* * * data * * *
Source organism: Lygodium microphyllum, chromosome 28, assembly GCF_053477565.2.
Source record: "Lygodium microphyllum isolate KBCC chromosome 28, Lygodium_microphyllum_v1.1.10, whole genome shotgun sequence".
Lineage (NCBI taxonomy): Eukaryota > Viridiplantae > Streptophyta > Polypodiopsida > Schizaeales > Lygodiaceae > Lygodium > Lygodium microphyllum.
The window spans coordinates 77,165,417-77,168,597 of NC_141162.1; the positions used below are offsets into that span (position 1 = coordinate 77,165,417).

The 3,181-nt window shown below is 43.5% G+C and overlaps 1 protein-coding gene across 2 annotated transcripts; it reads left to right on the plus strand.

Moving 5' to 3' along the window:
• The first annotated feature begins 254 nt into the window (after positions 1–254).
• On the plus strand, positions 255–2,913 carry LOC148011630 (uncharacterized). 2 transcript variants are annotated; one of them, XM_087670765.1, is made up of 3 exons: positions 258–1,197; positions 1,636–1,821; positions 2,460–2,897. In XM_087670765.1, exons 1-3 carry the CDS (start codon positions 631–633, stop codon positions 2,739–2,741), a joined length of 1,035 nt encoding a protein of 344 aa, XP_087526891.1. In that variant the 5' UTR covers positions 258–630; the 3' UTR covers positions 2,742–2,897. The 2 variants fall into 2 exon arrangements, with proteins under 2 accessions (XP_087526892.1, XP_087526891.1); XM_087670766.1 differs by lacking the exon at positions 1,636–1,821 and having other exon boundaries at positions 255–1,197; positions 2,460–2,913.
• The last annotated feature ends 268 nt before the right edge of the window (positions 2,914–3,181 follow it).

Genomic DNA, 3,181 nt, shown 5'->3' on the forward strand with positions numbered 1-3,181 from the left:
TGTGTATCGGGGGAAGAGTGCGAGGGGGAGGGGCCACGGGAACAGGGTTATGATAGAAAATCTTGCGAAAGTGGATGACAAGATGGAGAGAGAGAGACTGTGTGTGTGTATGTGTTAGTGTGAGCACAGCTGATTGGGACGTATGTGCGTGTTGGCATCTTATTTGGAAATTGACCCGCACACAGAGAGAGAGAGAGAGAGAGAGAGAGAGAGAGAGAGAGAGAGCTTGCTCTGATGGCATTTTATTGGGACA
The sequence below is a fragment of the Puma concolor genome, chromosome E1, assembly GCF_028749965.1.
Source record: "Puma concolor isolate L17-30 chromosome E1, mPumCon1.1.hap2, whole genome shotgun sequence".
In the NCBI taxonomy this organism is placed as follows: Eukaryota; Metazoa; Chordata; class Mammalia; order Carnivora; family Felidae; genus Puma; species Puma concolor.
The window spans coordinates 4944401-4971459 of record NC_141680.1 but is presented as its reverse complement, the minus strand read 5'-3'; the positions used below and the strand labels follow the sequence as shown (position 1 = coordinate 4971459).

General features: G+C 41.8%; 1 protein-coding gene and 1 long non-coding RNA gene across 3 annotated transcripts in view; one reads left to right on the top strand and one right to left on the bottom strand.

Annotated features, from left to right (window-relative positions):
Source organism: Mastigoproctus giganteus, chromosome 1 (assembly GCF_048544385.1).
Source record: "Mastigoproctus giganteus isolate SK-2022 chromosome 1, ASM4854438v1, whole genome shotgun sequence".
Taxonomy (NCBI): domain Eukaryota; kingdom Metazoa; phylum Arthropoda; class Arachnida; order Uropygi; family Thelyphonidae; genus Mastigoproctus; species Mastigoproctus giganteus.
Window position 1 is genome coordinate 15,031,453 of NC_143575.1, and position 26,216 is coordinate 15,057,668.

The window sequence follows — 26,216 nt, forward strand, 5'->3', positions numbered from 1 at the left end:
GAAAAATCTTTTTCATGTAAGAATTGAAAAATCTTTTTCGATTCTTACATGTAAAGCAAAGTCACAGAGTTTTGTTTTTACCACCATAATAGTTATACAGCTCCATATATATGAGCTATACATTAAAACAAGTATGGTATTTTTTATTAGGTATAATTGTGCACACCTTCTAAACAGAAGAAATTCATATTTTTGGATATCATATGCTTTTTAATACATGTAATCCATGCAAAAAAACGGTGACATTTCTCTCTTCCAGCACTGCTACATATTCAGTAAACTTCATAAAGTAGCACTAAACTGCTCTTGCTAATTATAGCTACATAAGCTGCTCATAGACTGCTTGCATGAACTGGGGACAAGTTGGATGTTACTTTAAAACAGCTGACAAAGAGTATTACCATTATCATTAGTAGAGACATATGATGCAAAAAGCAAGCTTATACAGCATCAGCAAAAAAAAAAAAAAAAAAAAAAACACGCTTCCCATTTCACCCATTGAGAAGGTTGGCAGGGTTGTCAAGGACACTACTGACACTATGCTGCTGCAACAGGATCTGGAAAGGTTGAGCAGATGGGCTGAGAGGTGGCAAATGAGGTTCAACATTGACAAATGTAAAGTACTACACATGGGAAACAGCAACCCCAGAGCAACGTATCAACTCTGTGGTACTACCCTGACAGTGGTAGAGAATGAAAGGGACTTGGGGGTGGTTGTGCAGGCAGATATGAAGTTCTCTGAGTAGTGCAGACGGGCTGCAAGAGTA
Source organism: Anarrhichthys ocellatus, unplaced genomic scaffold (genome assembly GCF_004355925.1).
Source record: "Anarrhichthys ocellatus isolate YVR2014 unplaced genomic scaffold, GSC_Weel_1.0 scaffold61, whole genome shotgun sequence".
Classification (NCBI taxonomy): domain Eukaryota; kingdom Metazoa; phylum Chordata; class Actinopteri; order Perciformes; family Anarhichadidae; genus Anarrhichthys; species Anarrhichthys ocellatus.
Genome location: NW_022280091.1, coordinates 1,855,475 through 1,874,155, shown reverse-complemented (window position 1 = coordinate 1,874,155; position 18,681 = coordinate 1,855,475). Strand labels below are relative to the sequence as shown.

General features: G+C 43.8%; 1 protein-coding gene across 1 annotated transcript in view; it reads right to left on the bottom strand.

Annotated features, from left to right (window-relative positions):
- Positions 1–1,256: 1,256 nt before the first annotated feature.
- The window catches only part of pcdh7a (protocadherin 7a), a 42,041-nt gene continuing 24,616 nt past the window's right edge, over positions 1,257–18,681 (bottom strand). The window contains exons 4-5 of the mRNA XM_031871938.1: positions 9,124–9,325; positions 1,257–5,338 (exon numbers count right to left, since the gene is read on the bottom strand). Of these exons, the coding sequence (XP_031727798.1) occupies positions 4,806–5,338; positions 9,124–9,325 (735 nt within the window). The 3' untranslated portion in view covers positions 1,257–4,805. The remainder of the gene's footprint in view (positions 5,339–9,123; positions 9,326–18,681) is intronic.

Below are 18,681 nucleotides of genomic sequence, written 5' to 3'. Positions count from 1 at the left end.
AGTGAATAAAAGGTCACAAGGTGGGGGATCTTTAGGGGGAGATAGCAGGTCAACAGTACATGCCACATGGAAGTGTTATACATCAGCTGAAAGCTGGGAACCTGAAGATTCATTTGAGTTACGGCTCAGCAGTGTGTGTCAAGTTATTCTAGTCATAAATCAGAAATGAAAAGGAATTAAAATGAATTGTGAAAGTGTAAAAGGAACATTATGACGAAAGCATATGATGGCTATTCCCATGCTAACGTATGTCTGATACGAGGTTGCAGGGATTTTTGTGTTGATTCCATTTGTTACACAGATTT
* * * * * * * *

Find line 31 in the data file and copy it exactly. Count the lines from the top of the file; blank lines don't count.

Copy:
- The window catches only part of pcdh7a (protocadherin 7a), a 42,041-nt gene continuing 24,616 nt past the window's right edge, over positions 1,257–18,681 (bottom strand). The window contains exons 4-5 of the mRNA XM_031871938.1: positions 9,124–9,325; positions 1,257–5,338 (exon numbers count right to left, since the gene is read on the bottom strand). Of these exons, the coding sequence (XP_031727798.1) occupies positions 4,806–5,338; positions 9,124–9,325 (735 nt within the window). The 3' untranslated portion in view covers positions 1,257–4,805. The remainder of the gene's footprint in view (positions 5,339–9,123; positions 9,326–18,681) is intronic.